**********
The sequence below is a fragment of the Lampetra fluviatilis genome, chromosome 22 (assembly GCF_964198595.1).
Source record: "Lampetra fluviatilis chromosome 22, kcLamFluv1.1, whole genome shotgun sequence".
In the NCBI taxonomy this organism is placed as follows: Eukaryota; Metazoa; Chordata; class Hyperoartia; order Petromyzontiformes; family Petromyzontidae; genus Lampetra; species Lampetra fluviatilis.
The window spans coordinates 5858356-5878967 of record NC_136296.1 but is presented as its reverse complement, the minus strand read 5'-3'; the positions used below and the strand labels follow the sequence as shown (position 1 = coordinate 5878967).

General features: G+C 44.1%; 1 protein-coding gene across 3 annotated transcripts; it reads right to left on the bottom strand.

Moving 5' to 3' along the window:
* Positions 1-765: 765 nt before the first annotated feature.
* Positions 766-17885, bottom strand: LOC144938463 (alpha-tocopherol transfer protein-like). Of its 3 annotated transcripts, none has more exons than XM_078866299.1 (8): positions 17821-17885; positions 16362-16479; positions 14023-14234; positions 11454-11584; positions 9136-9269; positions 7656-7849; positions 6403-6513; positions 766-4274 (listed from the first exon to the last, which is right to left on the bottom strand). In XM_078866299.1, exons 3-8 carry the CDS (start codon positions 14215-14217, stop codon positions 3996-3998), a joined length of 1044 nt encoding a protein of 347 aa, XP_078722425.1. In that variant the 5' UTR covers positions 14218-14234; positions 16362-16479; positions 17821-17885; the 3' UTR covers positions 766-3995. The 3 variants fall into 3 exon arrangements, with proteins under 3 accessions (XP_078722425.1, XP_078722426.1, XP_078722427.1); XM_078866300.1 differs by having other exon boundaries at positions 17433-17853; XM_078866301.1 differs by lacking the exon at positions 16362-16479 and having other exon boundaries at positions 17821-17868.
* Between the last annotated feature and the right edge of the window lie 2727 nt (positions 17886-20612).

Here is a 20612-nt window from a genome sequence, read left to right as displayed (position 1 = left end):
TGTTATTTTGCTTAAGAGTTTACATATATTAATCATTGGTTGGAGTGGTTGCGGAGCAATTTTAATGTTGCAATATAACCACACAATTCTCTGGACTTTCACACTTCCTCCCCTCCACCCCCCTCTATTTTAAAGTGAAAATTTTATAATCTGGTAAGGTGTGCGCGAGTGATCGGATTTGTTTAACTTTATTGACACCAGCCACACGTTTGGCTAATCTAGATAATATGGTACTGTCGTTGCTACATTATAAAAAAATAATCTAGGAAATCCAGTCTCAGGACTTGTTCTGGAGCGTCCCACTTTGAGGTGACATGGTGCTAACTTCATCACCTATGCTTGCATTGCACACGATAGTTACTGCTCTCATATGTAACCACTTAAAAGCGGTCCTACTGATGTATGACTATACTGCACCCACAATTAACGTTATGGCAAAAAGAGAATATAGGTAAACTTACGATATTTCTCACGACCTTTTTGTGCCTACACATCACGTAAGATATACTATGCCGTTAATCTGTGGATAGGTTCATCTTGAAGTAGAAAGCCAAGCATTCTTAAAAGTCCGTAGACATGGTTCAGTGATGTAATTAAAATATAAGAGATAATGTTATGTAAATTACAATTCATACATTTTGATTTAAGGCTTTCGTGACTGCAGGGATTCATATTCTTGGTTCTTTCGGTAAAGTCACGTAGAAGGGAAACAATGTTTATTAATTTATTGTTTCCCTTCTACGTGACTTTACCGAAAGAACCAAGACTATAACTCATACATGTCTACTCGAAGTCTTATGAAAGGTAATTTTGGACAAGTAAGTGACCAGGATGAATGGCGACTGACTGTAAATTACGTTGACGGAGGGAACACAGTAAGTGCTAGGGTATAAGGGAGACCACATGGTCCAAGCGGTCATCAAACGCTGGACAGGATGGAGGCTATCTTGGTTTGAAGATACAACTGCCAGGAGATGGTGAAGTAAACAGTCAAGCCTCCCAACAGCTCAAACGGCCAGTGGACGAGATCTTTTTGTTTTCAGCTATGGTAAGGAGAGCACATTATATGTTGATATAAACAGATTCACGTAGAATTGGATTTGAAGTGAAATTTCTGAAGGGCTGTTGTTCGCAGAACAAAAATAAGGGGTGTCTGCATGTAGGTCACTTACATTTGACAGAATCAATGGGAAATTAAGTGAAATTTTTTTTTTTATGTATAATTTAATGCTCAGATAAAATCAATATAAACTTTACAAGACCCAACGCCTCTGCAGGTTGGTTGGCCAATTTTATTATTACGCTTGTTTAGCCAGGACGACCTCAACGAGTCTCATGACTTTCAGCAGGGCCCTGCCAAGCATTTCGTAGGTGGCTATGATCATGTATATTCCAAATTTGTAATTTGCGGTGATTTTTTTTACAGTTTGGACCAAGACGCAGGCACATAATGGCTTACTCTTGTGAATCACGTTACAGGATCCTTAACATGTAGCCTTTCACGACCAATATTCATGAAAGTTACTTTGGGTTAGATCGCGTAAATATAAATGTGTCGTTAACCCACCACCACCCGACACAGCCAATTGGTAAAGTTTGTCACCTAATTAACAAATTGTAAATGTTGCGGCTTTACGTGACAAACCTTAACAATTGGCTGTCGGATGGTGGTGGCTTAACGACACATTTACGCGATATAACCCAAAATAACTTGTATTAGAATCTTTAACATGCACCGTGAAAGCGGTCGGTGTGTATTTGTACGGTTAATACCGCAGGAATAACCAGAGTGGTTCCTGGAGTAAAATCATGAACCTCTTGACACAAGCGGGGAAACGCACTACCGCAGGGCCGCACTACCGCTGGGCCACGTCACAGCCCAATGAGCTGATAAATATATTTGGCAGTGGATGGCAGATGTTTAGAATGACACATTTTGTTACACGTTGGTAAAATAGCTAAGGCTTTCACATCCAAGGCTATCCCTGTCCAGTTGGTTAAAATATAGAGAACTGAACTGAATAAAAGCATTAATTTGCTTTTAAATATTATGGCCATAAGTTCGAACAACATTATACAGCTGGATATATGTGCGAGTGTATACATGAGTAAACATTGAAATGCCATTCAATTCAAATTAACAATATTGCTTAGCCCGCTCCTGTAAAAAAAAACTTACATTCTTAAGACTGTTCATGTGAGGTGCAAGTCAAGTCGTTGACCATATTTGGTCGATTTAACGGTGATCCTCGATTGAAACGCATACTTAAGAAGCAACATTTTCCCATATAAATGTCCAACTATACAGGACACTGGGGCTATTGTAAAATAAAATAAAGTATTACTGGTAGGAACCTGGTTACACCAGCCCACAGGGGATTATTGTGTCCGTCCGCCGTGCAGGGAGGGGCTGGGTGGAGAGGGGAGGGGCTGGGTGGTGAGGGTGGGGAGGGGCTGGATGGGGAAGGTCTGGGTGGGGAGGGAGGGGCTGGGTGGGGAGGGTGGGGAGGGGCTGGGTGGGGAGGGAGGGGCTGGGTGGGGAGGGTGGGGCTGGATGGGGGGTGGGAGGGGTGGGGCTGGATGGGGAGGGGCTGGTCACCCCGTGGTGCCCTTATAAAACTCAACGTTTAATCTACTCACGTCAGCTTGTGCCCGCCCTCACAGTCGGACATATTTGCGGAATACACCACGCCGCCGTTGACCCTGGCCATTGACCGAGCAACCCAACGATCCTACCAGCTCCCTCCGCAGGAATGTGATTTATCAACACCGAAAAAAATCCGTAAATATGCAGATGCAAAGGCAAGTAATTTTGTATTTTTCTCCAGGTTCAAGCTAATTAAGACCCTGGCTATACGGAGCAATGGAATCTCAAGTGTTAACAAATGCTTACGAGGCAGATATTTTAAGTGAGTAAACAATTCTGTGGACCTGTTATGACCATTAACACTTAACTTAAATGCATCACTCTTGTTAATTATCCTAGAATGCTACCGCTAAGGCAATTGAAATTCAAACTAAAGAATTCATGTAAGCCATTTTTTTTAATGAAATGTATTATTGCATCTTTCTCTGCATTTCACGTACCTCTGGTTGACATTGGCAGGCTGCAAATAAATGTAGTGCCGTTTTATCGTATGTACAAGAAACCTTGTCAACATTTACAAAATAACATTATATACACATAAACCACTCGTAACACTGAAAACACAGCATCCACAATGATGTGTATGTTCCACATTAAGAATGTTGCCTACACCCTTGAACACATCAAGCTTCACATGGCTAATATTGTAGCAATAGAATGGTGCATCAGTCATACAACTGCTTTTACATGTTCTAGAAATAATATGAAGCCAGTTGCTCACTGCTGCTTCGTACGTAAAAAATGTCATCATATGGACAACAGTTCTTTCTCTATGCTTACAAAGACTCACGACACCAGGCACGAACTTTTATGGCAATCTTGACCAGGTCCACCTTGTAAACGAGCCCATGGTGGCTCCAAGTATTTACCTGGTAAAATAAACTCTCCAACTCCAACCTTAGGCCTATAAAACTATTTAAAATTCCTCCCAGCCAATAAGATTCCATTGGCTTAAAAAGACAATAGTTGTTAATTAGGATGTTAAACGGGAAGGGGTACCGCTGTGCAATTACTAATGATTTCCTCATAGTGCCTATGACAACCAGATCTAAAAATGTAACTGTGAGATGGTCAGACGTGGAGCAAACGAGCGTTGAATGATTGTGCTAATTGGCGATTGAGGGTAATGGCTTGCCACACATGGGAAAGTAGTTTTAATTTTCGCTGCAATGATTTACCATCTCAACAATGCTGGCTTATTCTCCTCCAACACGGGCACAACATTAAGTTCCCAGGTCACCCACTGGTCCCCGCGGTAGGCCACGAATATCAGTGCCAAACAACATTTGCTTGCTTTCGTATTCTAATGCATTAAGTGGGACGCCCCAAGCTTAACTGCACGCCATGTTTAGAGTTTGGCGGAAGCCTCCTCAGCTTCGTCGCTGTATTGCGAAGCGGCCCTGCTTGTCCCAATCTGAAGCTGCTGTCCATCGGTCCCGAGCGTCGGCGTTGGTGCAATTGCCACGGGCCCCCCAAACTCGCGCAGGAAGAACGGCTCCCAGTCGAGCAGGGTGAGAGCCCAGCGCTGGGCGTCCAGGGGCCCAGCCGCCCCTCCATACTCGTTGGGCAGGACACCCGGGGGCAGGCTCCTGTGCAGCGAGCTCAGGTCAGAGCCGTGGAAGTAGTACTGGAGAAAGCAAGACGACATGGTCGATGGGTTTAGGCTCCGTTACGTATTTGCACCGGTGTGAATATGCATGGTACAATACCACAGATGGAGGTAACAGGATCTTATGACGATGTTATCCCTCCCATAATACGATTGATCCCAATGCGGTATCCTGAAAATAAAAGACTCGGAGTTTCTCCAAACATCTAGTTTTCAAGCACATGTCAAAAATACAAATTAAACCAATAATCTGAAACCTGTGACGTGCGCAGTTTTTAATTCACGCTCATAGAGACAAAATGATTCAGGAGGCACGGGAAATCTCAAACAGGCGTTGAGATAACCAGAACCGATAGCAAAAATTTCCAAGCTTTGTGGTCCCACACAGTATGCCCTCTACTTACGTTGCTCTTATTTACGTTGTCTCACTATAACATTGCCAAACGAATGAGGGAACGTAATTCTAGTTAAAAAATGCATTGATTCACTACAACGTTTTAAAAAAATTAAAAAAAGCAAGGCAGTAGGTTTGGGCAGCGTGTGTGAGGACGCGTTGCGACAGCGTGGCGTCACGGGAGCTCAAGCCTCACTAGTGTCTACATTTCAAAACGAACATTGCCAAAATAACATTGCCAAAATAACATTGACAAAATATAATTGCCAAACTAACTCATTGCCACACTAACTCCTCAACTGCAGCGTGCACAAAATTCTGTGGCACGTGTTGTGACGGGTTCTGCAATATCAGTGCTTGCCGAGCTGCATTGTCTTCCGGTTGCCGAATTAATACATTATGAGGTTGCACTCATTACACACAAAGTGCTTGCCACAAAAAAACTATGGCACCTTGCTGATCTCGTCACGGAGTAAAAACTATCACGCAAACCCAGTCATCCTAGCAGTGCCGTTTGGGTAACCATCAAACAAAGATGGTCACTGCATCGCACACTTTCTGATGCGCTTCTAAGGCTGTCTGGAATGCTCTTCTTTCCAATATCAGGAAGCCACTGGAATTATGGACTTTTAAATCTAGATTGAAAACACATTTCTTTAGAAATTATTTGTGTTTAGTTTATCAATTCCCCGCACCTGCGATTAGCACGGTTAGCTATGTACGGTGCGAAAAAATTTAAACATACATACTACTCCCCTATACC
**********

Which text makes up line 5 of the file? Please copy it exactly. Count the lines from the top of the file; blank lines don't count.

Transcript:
General features: G+C 44.1%; 1 protein-coding gene across 3 annotated transcripts; it reads right to left on the bottom strand.